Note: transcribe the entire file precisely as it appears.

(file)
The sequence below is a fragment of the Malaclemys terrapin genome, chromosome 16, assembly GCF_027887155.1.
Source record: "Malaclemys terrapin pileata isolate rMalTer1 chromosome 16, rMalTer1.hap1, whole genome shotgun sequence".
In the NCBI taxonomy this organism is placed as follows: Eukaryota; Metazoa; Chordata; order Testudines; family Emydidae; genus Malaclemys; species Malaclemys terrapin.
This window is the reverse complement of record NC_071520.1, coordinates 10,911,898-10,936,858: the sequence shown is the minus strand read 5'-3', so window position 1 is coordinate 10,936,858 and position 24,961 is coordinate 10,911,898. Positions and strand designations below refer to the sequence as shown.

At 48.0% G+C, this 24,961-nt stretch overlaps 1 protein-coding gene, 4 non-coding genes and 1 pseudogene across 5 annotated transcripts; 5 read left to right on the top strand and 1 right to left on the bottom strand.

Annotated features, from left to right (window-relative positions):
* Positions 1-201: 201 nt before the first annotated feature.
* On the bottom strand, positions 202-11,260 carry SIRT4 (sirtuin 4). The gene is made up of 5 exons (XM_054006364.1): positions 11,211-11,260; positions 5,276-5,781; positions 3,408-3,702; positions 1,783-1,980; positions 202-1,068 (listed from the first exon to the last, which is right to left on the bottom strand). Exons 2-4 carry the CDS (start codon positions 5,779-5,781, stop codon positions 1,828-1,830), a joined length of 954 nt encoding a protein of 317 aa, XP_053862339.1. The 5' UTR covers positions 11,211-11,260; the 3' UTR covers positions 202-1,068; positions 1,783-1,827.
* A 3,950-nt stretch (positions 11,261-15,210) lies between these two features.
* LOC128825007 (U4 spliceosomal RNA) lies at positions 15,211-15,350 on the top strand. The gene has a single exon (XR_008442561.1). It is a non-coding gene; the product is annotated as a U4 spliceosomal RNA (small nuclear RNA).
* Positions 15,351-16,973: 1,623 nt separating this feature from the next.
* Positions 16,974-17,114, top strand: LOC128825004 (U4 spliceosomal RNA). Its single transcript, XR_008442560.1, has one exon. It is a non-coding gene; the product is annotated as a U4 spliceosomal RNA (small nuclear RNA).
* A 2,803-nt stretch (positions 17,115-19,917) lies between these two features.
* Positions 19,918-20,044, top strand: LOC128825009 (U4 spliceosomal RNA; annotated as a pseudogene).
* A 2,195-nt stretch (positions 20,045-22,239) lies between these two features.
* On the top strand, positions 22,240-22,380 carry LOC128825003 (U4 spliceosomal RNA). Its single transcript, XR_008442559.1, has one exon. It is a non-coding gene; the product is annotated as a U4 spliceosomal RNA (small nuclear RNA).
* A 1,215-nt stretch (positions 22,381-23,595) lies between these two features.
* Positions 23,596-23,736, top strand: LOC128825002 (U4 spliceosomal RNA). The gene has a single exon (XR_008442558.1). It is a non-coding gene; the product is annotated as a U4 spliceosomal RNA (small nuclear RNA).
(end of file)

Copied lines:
The sequence below is a fragment of the Malaclemys terrapin genome, chromosome 16, assembly GCF_027887155.1.
Source record: "Malaclemys terrapin pileata isolate rMalTer1 chromosome 16, rMalTer1.hap1, whole genome shotgun sequence".
In the NCBI taxonomy this organism is placed as follows: Eukaryota; Metazoa; Chordata; order Testudines; family Emydidae; genus Malaclemys; species Malaclemys terrapin.
This window is the reverse complement of record NC_071520.1, coordinates 10,911,898-10,936,858: the sequence shown is the minus strand read 5'-3', so window position 1 is coordinate 10,936,858 and position 24,961 is coordinate 10,911,898. Positions and strand designations below refer to the sequence as shown.

At 48.0% G+C, this 24,961-nt stretch overlaps 1 protein-coding gene, 4 non-coding genes and 1 pseudogene across 5 annotated transcripts; 5 read left to right on the top strand and 1 right to left on the bottom strand.

Annotated features, from left to right (window-relative positions):
* Positions 1-201: 201 nt before the first annotated feature.
* On the bottom strand, positions 202-11,260 carry SIRT4 (sirtuin 4). The gene is made up of 5 exons (XM_054006364.1): positions 11,211-11,260; positions 5,276-5,781; positions 3,408-3,702; positions 1,783-1,980; positions 202-1,068 (listed from the first exon to the last, which is right to left on the bottom strand). Exons 2-4 carry the CDS (start codon positions 5,779-5,781, stop codon positions 1,828-1,830), a joined length of 954 nt encoding a protein of 317 aa, XP_053862339.1. The 5' UTR covers positions 11,211-11,260; the 3' UTR covers positions 202-1,068; positions 1,783-1,827.
* A 3,950-nt stretch (positions 11,261-15,210) lies between these two features.
* LOC128825007 (U4 spliceosomal RNA) lies at positions 15,211-15,350 on the top strand. The gene has a single exon (XR_008442561.1). It is a non-coding gene; the product is annotated as a U4 spliceosomal RNA (small nuclear RNA).
* Positions 15,351-16,973: 1,623 nt separating this feature from the next.
* Positions 16,974-17,114, top strand: LOC128825004 (U4 spliceosomal RNA). Its single transcript, XR_008442560.1, has one exon. It is a non-coding gene; the product is annotated as a U4 spliceosomal RNA (small nuclear RNA).
* A 2,803-nt stretch (positions 17,115-19,917) lies between these two features.
* Positions 19,918-20,044, top strand: LOC128825009 (U4 spliceosomal RNA; annotated as a pseudogene).
* A 2,195-nt stretch (positions 20,045-22,239) lies between these two features.
* On the top strand, positions 22,240-22,380 carry LOC128825003 (U4 spliceosomal RNA). Its single transcript, XR_008442559.1, has one exon. It is a non-coding gene; the product is annotated as a U4 spliceosomal RNA (small nuclear RNA).
* A 1,215-nt stretch (positions 22,381-23,595) lies between these two features.
* Positions 23,596-23,736, top strand: LOC128825002 (U4 spliceosomal RNA). The gene has a single exon (XR_008442558.1). It is a non-coding gene; the product is annotated as a U4 spliceosomal RNA (small nuclear RNA).